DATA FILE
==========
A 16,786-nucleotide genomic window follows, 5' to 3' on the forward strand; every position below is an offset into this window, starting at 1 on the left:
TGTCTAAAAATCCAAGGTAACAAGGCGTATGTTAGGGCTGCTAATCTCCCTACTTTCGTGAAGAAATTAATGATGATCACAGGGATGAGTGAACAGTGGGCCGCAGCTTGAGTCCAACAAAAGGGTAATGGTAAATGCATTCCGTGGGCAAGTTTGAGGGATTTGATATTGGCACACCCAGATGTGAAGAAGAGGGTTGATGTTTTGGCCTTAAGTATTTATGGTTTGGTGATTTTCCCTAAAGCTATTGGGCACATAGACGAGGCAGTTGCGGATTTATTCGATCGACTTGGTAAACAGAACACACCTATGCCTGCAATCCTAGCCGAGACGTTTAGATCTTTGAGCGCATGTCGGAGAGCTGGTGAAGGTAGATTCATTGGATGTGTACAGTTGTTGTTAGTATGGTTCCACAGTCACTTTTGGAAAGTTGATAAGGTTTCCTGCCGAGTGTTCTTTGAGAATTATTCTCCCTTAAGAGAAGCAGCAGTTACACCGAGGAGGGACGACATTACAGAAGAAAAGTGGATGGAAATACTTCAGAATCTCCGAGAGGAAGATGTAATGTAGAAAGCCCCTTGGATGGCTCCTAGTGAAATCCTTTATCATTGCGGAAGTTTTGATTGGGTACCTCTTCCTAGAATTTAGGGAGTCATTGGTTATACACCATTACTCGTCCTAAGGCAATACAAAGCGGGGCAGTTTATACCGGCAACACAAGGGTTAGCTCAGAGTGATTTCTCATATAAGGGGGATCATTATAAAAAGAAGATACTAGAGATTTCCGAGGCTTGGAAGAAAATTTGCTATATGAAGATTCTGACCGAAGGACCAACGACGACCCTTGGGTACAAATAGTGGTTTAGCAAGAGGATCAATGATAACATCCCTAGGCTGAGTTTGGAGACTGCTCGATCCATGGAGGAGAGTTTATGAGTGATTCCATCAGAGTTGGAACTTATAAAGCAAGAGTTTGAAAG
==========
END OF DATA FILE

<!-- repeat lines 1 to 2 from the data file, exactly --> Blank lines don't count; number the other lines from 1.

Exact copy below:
A 16,786-nucleotide genomic window follows, 5' to 3' on the forward strand; every position below is an offset into this window, starting at 1 on the left:
TGTCTAAAAATCCAAGGTAACAAGGCGTATGTTAGGGCTGCTAATCTCCCTACTTTCGTGAAGAAATTAATGATGATCACAGGGATGAGTGAACAGTGGGCCGCAGCTTGAGTCCAACAAAAGGGTAATGGTAAATGCATTCCGTGGGCAAGTTTGAGGGATTTGATATTGGCACACCCAGATGTGAAGAAGAGGGTTGATGTTTTGGCCTTAAGTATTTATGGTTTGGTGATTTTCCCTAAAGCTATTGGGCACATAGACGAGGCAGTTGCGGATTTATTCGATCGACTTGGTAAACAGAACACACCTATGCCTGCAATCCTAGCCGAGACGTTTAGATCTTTGAGCGCATGTCGGAGAGCTGGTGAAGGTAGATTCATTGGATGTGTACAGTTGTTGTTAGTATGGTTCCACAGTCACTTTTGGAAAGTTGATAAGGTTTCCTGCCGAGTGTTCTTTGAGAATTATTCTCCCTTAAGAGAAGCAGCAGTTACACCGAGGAGGGACGACATTACAGAAGAAAAGTGGATGGAAATACTTCAGAATCTCCGAGAGGAAGATGTAATGTAGAAAGCCCCTTGGATGGCTCCTAGTGAAATCCTTTATCATTGCGGAAGTTTTGATTGGGTACCTCTTCCTAGAATTTAGGGAGTCATTGGTTATACACCATTACTCGTCCTAAGGCAATACAAAGCGGGGCAGTTTATACCGGCAACACAAGGGTTAGCTCAGAGTGATTTCTCATATAAGGGGGATCATTATAAAAAGAAGATACTAGAGATTTCCGAGGCTTGGAAGAAAATTTGCTATATGAAGATTCTGACCGAAGGACCAACGACGACCCTTGGGTACAAATAGTGGTTTAGCAAGAGGATCAATGATAACATCCCTAGGCTGAGTTTGGAGACTGCTCGATCCATGGAGGAGAGTTTATGAGTGATTCCATCAGAGTTGGAACTTATAAAGCAAGAGTTTGAAAG